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Tucker Carlson Wants to Know What Makes Him a White Nationalist. Well, Since He Asked …

In the year since Trump took office, we’ve seen a spike in white nationalism. It’s not necessarily that his election created more racists, but he certainly emboldened them to the point where, under an attempted rebranding as “alt-right,” casual racist rhetoric doesn’t have the same stigma it had before, and we’ve seen a rise in violent acts and proud, public rallies.

Along with Trump, Fox News has played a role in this shift, and probably no one at the network more than Tucker Carlson.

One of Tucker Carlson’s favorite talking points is the persecution of white men. He’s the “why can’t you say it’s okay to be white?” dude, the kind of person who feels so left out by Black Lives Matter that he thinks it’s racism in action—the kind of guy who (accurately) gets called a white nationalist a lot, and swears he doesn’t get why. He doesn’t even know what that even means, or more likely, pretends not to.

He said on his show, “It would be interesting to hear someone tell us exactly what a white nationalist is, and how we qualify.”

I mean, a lot of people have been doing that for quite a while, but I get it, willful ignorance is great for ratings and for his own persecution complex. Still, Jack Smith from Mic is giving it a shot.

The core of Carlson’s rhetoric lies, as Smith explains, in the difference between civic and ethnic nationalism. Is it our values or our “blood” that unites a country? Ethnic nationalists firmly believe the latter. Carlson has previously and frequently mocked the idea that diversity is a strength for a country.

Smith shows clips from some ethnic nationalist YouTubers, all very pretty young white women. One explains how people are better off when they have “a government consisting of people like them,” to which most of us here say, “Yeah duh. Why do you think we talk so much about diverse representation in government?”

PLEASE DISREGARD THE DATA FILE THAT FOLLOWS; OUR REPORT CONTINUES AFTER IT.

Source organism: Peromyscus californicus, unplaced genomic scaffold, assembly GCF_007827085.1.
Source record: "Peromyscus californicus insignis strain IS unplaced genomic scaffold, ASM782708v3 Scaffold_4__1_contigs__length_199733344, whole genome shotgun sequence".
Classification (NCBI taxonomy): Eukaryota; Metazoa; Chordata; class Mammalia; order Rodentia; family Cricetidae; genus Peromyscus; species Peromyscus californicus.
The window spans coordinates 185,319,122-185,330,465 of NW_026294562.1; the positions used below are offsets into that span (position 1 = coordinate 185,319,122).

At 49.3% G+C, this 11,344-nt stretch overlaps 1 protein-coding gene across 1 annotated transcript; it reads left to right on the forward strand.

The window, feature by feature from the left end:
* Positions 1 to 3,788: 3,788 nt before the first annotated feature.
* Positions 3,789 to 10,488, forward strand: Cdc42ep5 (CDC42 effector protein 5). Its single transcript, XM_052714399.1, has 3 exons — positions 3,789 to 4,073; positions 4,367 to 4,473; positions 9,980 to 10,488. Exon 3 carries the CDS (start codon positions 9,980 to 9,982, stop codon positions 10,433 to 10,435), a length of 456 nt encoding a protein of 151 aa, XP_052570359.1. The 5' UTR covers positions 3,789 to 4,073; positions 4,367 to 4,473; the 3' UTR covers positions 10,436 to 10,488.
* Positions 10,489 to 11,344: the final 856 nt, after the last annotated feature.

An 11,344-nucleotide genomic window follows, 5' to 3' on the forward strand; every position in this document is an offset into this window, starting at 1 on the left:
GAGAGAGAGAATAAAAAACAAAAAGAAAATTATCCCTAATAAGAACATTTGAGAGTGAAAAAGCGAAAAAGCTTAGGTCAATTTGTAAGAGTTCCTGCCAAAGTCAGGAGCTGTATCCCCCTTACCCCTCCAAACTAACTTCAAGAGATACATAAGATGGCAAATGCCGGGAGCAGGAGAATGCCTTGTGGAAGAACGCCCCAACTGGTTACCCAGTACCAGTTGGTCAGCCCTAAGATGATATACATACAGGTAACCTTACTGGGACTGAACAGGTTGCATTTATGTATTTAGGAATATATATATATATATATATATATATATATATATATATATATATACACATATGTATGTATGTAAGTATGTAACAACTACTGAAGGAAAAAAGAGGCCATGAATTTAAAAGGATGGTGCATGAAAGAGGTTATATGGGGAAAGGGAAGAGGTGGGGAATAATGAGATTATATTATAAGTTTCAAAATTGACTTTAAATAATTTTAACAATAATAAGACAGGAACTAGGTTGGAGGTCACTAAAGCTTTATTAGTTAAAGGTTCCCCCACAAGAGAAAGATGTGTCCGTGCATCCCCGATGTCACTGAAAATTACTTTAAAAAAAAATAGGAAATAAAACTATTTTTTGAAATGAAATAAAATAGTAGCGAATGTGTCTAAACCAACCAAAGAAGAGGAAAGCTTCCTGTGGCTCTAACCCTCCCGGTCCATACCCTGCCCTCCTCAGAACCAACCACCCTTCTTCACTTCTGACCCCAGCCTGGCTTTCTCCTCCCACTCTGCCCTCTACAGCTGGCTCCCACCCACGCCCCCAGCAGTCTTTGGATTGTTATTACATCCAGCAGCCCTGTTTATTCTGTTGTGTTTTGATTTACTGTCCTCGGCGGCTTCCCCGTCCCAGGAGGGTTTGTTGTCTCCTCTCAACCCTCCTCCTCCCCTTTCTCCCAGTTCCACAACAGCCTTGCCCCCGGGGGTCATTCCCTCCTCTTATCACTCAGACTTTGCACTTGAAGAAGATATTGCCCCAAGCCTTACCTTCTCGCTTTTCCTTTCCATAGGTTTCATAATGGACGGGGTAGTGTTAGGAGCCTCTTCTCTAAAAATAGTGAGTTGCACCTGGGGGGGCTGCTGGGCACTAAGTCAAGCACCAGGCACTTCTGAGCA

But to ethnic nationalists, that’s the opposite of what they want. They don’t want a government that looks like and therefore fairly represents the general populace; they just want a government that looks like them—that protects their rights as white individuals above all others. It’s the epitome of “identity politics.” What they’re really fighting for, Smith says, is segregation.

For them, civil rights and fundamental happiness are a zero-sum game. If immigrants or even non-white (and for many, non-male) citizens have their rights and wellbeing considered, that, in the mind of an ethnic nationalist, takes away from their own rights and wellbeing. Cue all those white people chanting, “You will not replace us,” in Charlottesville. Replace them in what? In just being considered Americans worth paying attention to, I suppose.

Carlson and so many others seem to think diversity and the demand for government representation and consideration sprung up overnight. Carlson makes his patented puckered squint and says, “Maybe we should have talked this through ahead of time. Somehow, we didn’t.”

Of course, as Smith points out, “We did have that talk ahead of time. It was called the Civil Rights Movement.”

If Tucker Carlson missed the entirety of the Civil Rights Movement, there’s probably no hope in him understanding his role in the modern white nationalist movement.

For the rest of us, the five-minute video above is useful information.

(via Mic on Twitter, image: screencap)

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Vivian Kane (she/her) has a lot of opinions about a lot of things. Born in San Francisco and radicalized in Los Angeles, she now lives in Kansas City, Missouri with her husband Brock Wilbur and too many cats.